Women’s Soccer Defeats Indiana State, 1-0, for Third-Straight Win

first_img Full Schedule Roster Drake’s control allowed it to open up many goal-scoring opportunities, but the Bulldogs couldn’t find the elusive goal until late. Valparaiso 10/26/2019 – 4 PM URBANDALE, Iowa – Abby Stephenson’s first goal of the season lifted the Drake women’s soccer team to a 1-0 victory over Indiana State on Sunday afternoon. The Bulldogs have now won three games in a row and hold a three-game shutout streak. The Bulldogs dominated 63 percent of the possession and earned a 20-6 advantage in shot attempts. Their 20 shots tied a season high. The Bulldogs kept their foot on the pedal and broke through with Stephenson’s goal just minutes later. Erika Townley was key in the attack. She applied constant pressure on the flanks and in the box as she battled for position and won contested balls. Townley’s aggression paid off in the 58th minute when she drew a foul in the box and earned a penalty kick for the Bulldogs. Next Game: Following a mad scramble in the box, Stephenson gained control and fired a shot into the lower-left corner to give the Bulldogs a 1-0 lead in the 63rd minute. “We were incredibly unlucky not to open up a bigger lead earlier on,” Horner said. “But we showed our resilience to manage the game out.”center_img The Bulldogs return to action on Saturday, Oct. 26 by hosting Senior Night against Valparaiso. Kickoff is scheduled for 4 p.m. at Urbandale High School. However Vanessa Kavan’s ensuing attempt bounced off the top-left portion of the crossbar and out of bounds. “I’m really pleased for Abby to get her goal as she’s been very close on multiple corners,” Horner said. “And Erika Townley was the spark that inspired us to victory.” Live Stats “I felt our performance today was another example of the team executing the gameplan very well,” said Drake head coach Lindsey Horner. “We carried the game for long periods and the timing of our attacking movements were fantastic.” Preview Drake’s defense provided its best effort of the year by limiting Indiana State to season lows in shots (six) and shots on target (three). Goalkeeper Kelsie Stone recorded three saves en route to her fourth clean sheet of the season, a number good for second in the Missouri Valley Conference. “We look forward to recovering from this stretch of games as we prepare for Valparaiso next week,” Horner said. Print Friendly Versionlast_img read more

Dead Sea Salt Cave Is Longest of Its Kind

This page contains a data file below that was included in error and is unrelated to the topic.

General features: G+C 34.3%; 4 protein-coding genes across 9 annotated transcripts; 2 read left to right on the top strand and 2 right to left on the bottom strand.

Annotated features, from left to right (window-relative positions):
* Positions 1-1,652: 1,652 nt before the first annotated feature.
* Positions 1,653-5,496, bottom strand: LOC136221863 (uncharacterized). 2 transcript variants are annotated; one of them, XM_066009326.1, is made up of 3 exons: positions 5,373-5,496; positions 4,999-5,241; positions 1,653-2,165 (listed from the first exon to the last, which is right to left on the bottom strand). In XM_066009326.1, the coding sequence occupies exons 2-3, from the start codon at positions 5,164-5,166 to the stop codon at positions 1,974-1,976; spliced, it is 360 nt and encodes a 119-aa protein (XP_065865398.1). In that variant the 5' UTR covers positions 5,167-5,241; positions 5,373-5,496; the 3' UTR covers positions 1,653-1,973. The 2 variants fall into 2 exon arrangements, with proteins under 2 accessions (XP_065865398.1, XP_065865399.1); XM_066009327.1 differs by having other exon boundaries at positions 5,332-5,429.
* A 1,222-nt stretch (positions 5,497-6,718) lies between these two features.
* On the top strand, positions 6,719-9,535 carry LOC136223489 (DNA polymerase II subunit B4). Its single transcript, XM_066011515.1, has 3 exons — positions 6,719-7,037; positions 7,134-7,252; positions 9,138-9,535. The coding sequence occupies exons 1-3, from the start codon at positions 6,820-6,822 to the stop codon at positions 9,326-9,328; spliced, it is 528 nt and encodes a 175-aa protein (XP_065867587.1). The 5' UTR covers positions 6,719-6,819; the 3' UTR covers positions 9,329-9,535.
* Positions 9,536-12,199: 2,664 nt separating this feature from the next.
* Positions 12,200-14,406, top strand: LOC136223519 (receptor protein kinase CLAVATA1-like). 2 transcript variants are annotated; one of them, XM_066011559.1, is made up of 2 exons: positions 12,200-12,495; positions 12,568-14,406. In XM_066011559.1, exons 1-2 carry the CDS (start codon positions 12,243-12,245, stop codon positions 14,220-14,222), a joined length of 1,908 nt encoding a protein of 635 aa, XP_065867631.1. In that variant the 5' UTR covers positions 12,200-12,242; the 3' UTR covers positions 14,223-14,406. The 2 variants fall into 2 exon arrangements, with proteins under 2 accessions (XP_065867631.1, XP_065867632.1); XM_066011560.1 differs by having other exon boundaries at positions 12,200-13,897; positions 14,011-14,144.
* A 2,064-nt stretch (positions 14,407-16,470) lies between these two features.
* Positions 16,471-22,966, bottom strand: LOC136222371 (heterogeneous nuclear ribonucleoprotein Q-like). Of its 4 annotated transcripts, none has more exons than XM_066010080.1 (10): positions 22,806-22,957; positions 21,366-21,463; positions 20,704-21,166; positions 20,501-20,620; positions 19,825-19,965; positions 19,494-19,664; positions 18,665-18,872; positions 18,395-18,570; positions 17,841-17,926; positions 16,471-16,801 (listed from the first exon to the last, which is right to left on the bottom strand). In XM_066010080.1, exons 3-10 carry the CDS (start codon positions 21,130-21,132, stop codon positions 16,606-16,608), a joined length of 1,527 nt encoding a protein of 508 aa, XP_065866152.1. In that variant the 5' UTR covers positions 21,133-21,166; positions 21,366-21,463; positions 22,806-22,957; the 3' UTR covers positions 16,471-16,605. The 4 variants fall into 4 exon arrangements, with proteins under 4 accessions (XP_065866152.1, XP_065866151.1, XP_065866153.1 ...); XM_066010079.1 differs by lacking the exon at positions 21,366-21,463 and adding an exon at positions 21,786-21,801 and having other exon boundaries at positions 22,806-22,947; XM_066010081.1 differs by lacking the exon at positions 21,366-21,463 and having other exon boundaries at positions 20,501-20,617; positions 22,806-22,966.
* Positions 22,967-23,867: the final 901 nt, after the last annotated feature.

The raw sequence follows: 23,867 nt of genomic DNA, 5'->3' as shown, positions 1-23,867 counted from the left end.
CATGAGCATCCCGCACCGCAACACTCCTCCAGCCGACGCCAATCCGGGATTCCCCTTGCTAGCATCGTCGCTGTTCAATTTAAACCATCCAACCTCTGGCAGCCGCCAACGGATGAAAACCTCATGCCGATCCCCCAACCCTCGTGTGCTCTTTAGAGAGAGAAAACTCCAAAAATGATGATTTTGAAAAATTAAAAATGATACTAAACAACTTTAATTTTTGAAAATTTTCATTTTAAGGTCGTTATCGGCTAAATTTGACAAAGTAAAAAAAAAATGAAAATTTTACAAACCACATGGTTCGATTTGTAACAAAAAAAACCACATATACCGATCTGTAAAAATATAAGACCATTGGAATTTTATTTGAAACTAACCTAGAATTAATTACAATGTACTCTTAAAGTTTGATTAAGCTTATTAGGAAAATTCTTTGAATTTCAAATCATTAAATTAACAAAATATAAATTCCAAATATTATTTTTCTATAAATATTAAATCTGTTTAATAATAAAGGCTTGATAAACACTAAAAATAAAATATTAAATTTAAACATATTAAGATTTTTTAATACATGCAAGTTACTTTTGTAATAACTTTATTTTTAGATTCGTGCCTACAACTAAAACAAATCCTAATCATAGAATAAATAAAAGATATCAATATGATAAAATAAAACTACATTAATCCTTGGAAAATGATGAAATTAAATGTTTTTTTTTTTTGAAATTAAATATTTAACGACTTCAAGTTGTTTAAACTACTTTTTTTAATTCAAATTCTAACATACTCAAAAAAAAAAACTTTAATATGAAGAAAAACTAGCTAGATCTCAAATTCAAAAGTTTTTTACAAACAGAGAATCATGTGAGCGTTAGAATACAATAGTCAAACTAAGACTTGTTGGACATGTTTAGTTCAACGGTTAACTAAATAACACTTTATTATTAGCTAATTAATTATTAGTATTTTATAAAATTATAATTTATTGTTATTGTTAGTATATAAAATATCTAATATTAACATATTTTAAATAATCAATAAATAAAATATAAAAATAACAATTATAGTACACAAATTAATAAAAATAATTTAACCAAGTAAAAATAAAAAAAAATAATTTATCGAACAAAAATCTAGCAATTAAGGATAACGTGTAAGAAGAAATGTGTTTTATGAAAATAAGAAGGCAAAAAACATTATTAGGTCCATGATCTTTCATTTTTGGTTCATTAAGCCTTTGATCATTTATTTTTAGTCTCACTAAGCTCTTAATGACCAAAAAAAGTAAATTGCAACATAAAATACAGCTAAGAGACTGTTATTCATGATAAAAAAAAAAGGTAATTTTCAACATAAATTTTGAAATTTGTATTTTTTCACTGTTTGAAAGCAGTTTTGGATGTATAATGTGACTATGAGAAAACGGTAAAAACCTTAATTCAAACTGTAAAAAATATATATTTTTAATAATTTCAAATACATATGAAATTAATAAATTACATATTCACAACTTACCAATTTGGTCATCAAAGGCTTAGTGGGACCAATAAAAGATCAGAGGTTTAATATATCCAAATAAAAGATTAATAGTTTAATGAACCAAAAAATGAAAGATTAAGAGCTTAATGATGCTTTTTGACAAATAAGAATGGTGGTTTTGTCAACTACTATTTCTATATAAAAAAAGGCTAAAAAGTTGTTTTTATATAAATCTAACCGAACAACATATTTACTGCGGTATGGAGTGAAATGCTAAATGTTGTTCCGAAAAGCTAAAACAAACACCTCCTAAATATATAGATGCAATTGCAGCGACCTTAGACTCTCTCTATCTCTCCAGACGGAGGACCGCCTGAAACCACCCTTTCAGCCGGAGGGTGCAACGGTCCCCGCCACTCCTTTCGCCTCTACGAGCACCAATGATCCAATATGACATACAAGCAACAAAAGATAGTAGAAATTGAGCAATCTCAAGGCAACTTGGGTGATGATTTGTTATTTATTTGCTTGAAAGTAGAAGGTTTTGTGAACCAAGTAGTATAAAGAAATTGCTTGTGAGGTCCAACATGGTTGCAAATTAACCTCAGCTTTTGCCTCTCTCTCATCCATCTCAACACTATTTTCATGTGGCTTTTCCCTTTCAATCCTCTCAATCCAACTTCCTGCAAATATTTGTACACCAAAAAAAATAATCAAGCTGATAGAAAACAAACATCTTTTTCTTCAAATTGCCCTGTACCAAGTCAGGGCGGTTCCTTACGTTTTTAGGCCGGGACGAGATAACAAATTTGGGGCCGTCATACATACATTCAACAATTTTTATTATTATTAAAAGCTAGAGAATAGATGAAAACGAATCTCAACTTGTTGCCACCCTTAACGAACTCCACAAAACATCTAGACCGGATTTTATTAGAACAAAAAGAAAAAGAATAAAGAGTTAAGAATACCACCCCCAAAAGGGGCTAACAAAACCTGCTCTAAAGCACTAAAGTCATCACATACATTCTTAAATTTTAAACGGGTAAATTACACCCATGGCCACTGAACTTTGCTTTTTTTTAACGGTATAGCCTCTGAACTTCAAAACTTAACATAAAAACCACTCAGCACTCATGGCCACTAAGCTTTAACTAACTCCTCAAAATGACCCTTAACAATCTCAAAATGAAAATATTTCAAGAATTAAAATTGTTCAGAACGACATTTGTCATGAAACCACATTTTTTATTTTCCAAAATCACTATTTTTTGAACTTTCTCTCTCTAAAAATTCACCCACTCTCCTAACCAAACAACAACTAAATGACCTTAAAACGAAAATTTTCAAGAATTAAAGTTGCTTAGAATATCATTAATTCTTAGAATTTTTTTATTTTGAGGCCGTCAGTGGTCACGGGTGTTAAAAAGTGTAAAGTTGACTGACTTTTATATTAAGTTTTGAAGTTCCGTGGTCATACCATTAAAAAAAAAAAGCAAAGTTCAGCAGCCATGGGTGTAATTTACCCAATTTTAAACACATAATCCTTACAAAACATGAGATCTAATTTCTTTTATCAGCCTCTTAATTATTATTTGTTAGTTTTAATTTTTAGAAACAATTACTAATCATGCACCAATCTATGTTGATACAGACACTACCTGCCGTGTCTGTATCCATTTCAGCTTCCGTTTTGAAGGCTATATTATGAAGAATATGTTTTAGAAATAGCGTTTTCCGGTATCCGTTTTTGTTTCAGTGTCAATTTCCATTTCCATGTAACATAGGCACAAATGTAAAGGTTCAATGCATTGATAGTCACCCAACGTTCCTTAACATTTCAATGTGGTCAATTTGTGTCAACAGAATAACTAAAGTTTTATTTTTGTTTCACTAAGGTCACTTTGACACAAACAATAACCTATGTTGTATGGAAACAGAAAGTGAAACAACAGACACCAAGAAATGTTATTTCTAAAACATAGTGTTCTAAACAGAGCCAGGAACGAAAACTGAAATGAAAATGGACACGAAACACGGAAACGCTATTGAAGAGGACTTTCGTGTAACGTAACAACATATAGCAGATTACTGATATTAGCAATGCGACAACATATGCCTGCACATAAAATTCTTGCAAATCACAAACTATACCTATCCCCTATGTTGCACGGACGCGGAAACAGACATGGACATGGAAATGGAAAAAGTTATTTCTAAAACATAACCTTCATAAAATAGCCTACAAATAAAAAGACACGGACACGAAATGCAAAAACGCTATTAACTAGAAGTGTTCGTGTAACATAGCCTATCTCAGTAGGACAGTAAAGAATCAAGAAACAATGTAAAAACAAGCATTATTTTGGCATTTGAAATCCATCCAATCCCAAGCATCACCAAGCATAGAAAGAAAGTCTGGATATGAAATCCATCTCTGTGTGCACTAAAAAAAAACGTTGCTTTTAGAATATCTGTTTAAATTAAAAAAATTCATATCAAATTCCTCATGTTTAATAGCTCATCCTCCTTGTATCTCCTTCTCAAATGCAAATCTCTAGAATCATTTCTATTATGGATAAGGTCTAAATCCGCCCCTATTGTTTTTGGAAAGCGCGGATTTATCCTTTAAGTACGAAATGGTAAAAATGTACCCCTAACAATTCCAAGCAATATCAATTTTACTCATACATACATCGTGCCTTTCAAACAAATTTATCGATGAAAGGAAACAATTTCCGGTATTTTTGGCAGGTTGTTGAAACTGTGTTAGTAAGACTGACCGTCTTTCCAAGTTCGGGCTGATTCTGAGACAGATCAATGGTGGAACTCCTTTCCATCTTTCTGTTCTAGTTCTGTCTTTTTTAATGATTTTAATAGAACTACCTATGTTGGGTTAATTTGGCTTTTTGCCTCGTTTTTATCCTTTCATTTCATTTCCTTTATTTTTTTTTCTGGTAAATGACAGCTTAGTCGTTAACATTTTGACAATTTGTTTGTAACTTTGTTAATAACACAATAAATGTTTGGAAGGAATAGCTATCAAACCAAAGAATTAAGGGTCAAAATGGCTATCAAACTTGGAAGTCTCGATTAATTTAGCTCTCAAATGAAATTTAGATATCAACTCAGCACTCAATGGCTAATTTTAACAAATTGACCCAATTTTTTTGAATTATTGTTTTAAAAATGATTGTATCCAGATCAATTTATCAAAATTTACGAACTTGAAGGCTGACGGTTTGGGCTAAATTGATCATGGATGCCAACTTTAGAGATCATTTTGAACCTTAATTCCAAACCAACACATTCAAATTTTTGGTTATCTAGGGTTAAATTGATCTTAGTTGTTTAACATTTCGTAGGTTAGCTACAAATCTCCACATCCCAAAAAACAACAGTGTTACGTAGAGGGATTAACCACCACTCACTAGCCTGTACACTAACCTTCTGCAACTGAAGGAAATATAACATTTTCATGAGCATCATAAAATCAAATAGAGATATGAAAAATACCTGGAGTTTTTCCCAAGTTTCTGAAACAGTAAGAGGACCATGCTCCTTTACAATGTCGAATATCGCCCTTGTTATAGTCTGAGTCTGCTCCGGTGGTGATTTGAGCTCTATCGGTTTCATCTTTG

first_imgCave explorers have determined that a passageway inside a mountain of salt in Israel is the longest salt cave in the world.Salt caves are very different from limestone caves, even though they can have stalactites and similar features. They grow by different mechanisms and cannot last long. At Fox News, science reporter James Rogers writes, “World’s longest salt cave discovered in Israel and is still ‘growing,’ scientists say.”Mt Sedom (Har Sodom) on the southwest Dead Sea, is almost pure salt. See cave opening. (Photos by David Coppedge, 2006)The Malham Cave in Mount Sedom, also known as Mount Sodom, is 6.2 miles long, surpassing Iran’s Cave of the Three Nudes, which is almost 4.1-miles in length. A team led by Hebrew University’s Cave Research Center, the Israel Cave Explorers Club and Bulgaria’s Sofia Speleo Club, as well as 80 cavers from nine countries, has successfully mapped the Malham Cave.Skylight in Har Sodom (Mt Sodom), probably part of the same cave system described in the news articles.Mount Sedom (Sodom) rises along the southwestern tip of the Dead Sea. The whole mountain is composed of table salt, the kind sprinkled on food. At Live Science, Rafi Letzter reproduced some photos from the expedition, including a tall skylight in one room, and thin stalactites in other places. Ilan Ben Zion’s story in the Associated Press shows the entrance to the cave. The article explains why salt caves are young:This is probably the pillar whimsically named “Lot’s Wife.”Salt caves are unusual and rare geological features. Because salt is highly water soluble, large salt deposits do not normally survive long on the surface. Only a handful of salt caves are larger than a kilometer (half a mile) in length. Salt caves tend to only exist in highly arid regions, like the area around the Dead Sea, which is located at the lowest point on earth and is too salty to support animal life.The Dead Sea and Mount Sodom were formed by tectonic activity, the shifting of the Earth’s plates at the northern end of the 6,000-kilometer (4,000-mile) Afro-Arabian Rift Valley. Over millions of years, successive flooding of the deep depression lay down thick layers of salt.“The salt layers are squeezed out from the sub-surface, where they are deposited a few kilometers underground, and while being squeezed out they form a mountain, which is rising still today, at a rate of about one centimeter per year,” said Amos Frumkin, a Hebrew University geologist who has studied the cave for decades.The Malham Cave’s main outlet yawns not far from a salt pillar named “Lot’s wife,” after the biblical character who was petrified for looking back at the destruction of the cities of Sodom and Gomorrah.It’s highly unlikely that this mountain has anything to do with Lot’s wife as described in the Biblical account of Genesis 19. The cities of the plain were in the vicinity of the Dead Sea, but probably miles away. Locals who knew the story probably ascribed the name to a prominent pillar on the mountain. If it’s the one shown in the photo, it is much larger than a person. What’s interesting, though, is the disparity between “millions of years” for the salt layers to form, and mere thousands of years for the mountain and the cave to form.Radiocarbon dating of wood fragments found inside the cave have helped date its formation to around 7,000 years ago, making it extremely young by speleological standards.“The reason why it’s so young is because it’s made of salt,” Frumkin explained. “Limestone caves are much slower to form. They are usually much older. But this one is developing very fast so it’s one of the youngest caves in the world.”Cavers describe the formations as glittering white and splendid: ““All the stalagmites and stalactites, their beauty, their color — they’re really white, they’re shining, they’re amazing.”Errors in radiocarbon assumptions could link the salt to the events in Genesis 19, but that’s not necessary to explain the mountain or the cave. If it really took millions of years, why are we humans lucky to see it during a fraction of that time?Tourists exploring the skylight room in the cave inside Har Sodom.(Visited 328 times, 1 visits today)FacebookTwitterPinterestSave分享0last_img read more